FLORIDA BANK GROUP, INC.
      (Registrant)
Date: April 2, 2010     By:  

/S/    ROBERT ROTHMAN        

        Robert Rothman
        Chairman and Chief Executive Officer

Pursuant to the requirements of the Securities Exchange Act of 1934, this report has been signed below by the following persons on behalf of the registrant and in the capacities indicated on the 2nd day of April, 2010.

Principal Executive Officer and Principal Financial Officer

 

By:  

/S/    ROBERT ROTHMAN        

  Robert Rothman,
 

Chairman, Chief Executive Officer and

Director

Principal Accounting Officer
By:  

/S/    JOHN R. GARTHWAITE        

  John R. Garthwaite,
 

Chief Financial Officer,

Executive Vice President

 

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FLORIDA BANK GROUP, INC.

INDEX TO CONSOLIDATED FINANCIAL STATEMENTS

 

Report of Independent Registered Public Accounting Firm

   F-2

Consolidated Balance Sheets, December 31, 2009 and 2008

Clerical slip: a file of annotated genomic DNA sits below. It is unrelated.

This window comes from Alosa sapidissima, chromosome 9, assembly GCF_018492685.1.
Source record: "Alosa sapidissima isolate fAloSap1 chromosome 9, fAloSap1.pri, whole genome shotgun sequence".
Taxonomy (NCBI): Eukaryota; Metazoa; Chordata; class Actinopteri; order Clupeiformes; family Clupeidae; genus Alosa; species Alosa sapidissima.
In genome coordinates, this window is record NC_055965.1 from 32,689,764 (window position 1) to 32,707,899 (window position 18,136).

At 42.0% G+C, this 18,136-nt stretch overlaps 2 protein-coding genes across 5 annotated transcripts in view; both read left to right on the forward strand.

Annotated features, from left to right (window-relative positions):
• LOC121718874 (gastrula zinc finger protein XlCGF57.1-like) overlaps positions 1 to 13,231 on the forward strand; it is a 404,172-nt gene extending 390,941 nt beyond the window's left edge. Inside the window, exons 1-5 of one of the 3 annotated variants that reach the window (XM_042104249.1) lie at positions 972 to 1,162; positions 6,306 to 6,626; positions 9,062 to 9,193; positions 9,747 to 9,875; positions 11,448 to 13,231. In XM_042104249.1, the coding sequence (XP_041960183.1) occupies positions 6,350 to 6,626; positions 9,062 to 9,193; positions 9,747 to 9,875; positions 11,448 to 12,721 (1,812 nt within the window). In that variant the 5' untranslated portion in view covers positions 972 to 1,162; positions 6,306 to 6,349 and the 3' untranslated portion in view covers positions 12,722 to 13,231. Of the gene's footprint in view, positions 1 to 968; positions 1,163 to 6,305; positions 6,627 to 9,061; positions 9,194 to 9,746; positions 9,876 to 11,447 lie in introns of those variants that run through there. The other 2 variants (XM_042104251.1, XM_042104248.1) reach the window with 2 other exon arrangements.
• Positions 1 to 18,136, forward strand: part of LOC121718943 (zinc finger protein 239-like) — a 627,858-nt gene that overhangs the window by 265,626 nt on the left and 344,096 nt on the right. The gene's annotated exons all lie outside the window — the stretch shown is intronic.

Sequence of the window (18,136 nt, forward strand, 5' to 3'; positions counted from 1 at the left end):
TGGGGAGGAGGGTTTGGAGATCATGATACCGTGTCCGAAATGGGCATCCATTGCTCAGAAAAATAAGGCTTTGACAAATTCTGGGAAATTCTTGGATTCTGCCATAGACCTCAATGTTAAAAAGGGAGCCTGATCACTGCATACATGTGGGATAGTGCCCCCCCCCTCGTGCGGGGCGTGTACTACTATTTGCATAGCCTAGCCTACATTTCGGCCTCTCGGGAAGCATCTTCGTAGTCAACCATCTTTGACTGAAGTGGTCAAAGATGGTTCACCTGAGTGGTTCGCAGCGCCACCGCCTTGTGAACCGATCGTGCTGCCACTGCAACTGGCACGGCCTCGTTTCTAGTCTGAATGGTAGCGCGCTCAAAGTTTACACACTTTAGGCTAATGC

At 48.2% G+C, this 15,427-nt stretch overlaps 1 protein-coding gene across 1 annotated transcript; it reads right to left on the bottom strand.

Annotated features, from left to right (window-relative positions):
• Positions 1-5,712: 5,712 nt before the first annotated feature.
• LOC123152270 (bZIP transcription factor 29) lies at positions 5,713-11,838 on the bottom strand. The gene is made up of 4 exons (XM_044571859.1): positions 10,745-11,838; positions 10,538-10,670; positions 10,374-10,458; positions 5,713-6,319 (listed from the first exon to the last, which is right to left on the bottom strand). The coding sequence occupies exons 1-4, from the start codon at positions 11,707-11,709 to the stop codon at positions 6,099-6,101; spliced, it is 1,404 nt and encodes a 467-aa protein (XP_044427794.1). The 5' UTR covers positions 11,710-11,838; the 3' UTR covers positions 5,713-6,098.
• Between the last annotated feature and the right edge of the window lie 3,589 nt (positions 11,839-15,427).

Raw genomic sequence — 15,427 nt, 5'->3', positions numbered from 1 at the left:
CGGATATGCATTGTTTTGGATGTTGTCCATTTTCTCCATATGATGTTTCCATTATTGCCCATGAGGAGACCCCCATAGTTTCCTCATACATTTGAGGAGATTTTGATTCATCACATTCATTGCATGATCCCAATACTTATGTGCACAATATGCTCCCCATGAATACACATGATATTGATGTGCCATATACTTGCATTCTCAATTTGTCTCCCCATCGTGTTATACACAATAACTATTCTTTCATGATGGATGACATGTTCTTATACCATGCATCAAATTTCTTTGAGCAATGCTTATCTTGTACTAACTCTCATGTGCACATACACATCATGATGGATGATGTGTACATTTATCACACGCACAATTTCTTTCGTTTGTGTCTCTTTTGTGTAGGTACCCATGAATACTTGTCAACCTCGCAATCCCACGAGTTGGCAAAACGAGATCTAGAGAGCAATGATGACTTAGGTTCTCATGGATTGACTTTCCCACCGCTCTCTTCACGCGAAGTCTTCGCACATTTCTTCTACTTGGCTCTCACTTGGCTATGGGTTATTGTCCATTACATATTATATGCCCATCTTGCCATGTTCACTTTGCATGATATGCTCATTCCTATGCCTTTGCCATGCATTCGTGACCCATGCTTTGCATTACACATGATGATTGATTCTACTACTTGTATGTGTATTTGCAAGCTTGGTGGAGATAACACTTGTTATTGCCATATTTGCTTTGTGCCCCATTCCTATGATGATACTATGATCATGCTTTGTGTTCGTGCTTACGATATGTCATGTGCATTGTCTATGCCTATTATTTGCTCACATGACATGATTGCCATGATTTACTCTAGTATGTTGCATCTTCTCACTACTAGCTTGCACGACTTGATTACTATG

F-3

Consolidated Statements of Operations and Other Comprehensive Income (Loss) for the Years Ended December 31, 2009, 2008 and 2007

   F-4

Consolidated Statements of Changes in Stockholders’ Equity for the Years Ended December  31, 2009, 2008 and 2007

   F-5

Consolidated Statements of Cash Flows for the Years Ended December 31, 2009, 2008 and 2007

   F-6-F-7

Notes to Consolidated Financial Statements, December  31, 2009 and 2008 and for Each of the Years in the Three-Year Period Ended December 31, 2009

   F-8-F-37

 

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Report of Independent Registered Public Accounting Firm

The Board of Directors and Stockholders

Florida Bank Group, Inc.

Tampa, Florida: